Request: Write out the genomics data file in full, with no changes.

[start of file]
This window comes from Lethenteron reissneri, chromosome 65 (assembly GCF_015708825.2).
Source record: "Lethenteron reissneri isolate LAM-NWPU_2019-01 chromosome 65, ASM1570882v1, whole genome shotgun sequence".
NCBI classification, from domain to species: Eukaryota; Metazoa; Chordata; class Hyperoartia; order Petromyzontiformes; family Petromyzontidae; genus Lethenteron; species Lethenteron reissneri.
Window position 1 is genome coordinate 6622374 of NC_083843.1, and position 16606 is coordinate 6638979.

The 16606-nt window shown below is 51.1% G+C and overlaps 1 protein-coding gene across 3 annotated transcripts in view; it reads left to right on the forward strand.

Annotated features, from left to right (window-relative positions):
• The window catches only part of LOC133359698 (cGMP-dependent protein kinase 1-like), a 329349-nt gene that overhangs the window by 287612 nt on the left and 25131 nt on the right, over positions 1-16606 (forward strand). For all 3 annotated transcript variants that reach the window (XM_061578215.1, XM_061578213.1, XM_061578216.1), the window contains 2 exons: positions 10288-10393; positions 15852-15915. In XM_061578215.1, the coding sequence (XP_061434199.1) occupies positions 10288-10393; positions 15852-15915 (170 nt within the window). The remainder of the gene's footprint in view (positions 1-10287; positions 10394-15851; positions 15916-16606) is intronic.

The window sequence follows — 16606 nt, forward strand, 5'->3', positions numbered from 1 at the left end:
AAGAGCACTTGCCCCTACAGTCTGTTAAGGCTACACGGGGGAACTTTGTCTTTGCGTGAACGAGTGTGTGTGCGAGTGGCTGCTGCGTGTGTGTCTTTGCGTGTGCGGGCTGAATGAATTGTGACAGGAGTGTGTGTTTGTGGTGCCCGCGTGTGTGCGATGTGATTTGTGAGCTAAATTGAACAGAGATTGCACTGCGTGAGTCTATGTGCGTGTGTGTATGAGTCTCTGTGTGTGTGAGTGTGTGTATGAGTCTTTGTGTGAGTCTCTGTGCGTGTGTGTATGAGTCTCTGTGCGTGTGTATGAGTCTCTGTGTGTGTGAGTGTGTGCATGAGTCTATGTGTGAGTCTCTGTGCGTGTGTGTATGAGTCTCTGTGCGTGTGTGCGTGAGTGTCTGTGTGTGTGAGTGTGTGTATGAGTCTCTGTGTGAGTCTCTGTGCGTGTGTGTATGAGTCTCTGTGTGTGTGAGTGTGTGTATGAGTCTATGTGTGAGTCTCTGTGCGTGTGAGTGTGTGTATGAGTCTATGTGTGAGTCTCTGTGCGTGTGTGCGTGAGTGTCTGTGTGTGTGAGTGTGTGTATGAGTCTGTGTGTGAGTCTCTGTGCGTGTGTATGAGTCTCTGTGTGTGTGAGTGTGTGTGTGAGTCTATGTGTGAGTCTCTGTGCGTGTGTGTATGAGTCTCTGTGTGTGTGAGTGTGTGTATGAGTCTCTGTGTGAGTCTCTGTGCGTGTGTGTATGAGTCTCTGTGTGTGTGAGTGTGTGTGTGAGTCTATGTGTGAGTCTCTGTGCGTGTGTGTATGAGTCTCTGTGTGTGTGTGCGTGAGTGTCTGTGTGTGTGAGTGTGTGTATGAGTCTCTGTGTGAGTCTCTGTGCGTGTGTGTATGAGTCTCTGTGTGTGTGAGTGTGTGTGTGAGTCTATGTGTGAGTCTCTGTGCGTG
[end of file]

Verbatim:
This window comes from Lethenteron reissneri, chromosome 65 (assembly GCF_015708825.2).
Source record: "Lethenteron reissneri isolate LAM-NWPU_2019-01 chromosome 65, ASM1570882v1, whole genome shotgun sequence".
NCBI classification, from domain to species: Eukaryota; Metazoa; Chordata; class Hyperoartia; order Petromyzontiformes; family Petromyzontidae; genus Lethenteron; species Lethenteron reissneri.
Window position 1 is genome coordinate 6622374 of NC_083843.1, and position 16606 is coordinate 6638979.

The 16606-nt window shown below is 51.1% G+C and overlaps 1 protein-coding gene across 3 annotated transcripts in view; it reads left to right on the forward strand.

Annotated features, from left to right (window-relative positions):
• The window catches only part of LOC133359698 (cGMP-dependent protein kinase 1-like), a 329349-nt gene that overhangs the window by 287612 nt on the left and 25131 nt on the right, over positions 1-16606 (forward strand). For all 3 annotated transcript variants that reach the window (XM_061578215.1, XM_061578213.1, XM_061578216.1), the window contains 2 exons: positions 10288-10393; positions 15852-15915. In XM_061578215.1, the coding sequence (XP_061434199.1) occupies positions 10288-10393; positions 15852-15915 (170 nt within the window). The remainder of the gene's footprint in view (positions 1-10287; positions 10394-15851; positions 15916-16606) is intronic.

The window sequence follows — 16606 nt, forward strand, 5'->3', positions numbered from 1 at the left end:
AAGAGCACTTGCCCCTACAGTCTGTTAAGGCTACACGGGGGAACTTTGTCTTTGCGTGAACGAGTGTGTGTGCGAGTGGCTGCTGCGTGTGTGTCTTTGCGTGTGCGGGCTGAATGAATTGTGACAGGAGTGTGTGTTTGTGGTGCCCGCGTGTGTGCGATGTGATTTGTGAGCTAAATTGAACAGAGATTGCACTGCGTGAGTCTATGTGCGTGTGTGTATGAGTCTCTGTGTGTGTGAGTGTGTGTATGAGTCTTTGTGTGAGTCTCTGTGCGTGTGTGTATGAGTCTCTGTGCGTGTGTATGAGTCTCTGTGTGTGTGAGTGTGTGCATGAGTCTATGTGTGAGTCTCTGTGCGTGTGTGTATGAGTCTCTGTGCGTGTGTGCGTGAGTGTCTGTGTGTGTGAGTGTGTGTATGAGTCTCTGTGTGAGTCTCTGTGCGTGTGTGTATGAGTCTCTGTGTGTGTGAGTGTGTGTATGAGTCTATGTGTGAGTCTCTGTGCGTGTGAGTGTGTGTATGAGTCTATGTGTGAGTCTCTGTGCGTGTGTGCGTGAGTGTCTGTGTGTGTGAGTGTGTGTATGAGTCTGTGTGTGAGTCTCTGTGCGTGTGTATGAGTCTCTGTGTGTGTGAGTGTGTGTGTGAGTCTATGTGTGAGTCTCTGTGCGTGTGTGTATGAGTCTCTGTGTGTGTGAGTGTGTGTATGAGTCTCTGTGTGAGTCTCTGTGCGTGTGTGTATGAGTCTCTGTGTGTGTGAGTGTGTGTGTGAGTCTATGTGTGAGTCTCTGTGCGTGTGTGTATGAGTCTCTGTGTGTGTGTGCGTGAGTGTCTGTGTGTGTGAGTGTGTGTATGAGTCTCTGTGTGAGTCTCTGTGCGTGTGTGTATGAGTCTCTGTGTGTGTGAGTGTGTGTGTGAGTCTATGTGTGAGTCTCTGTGCGTG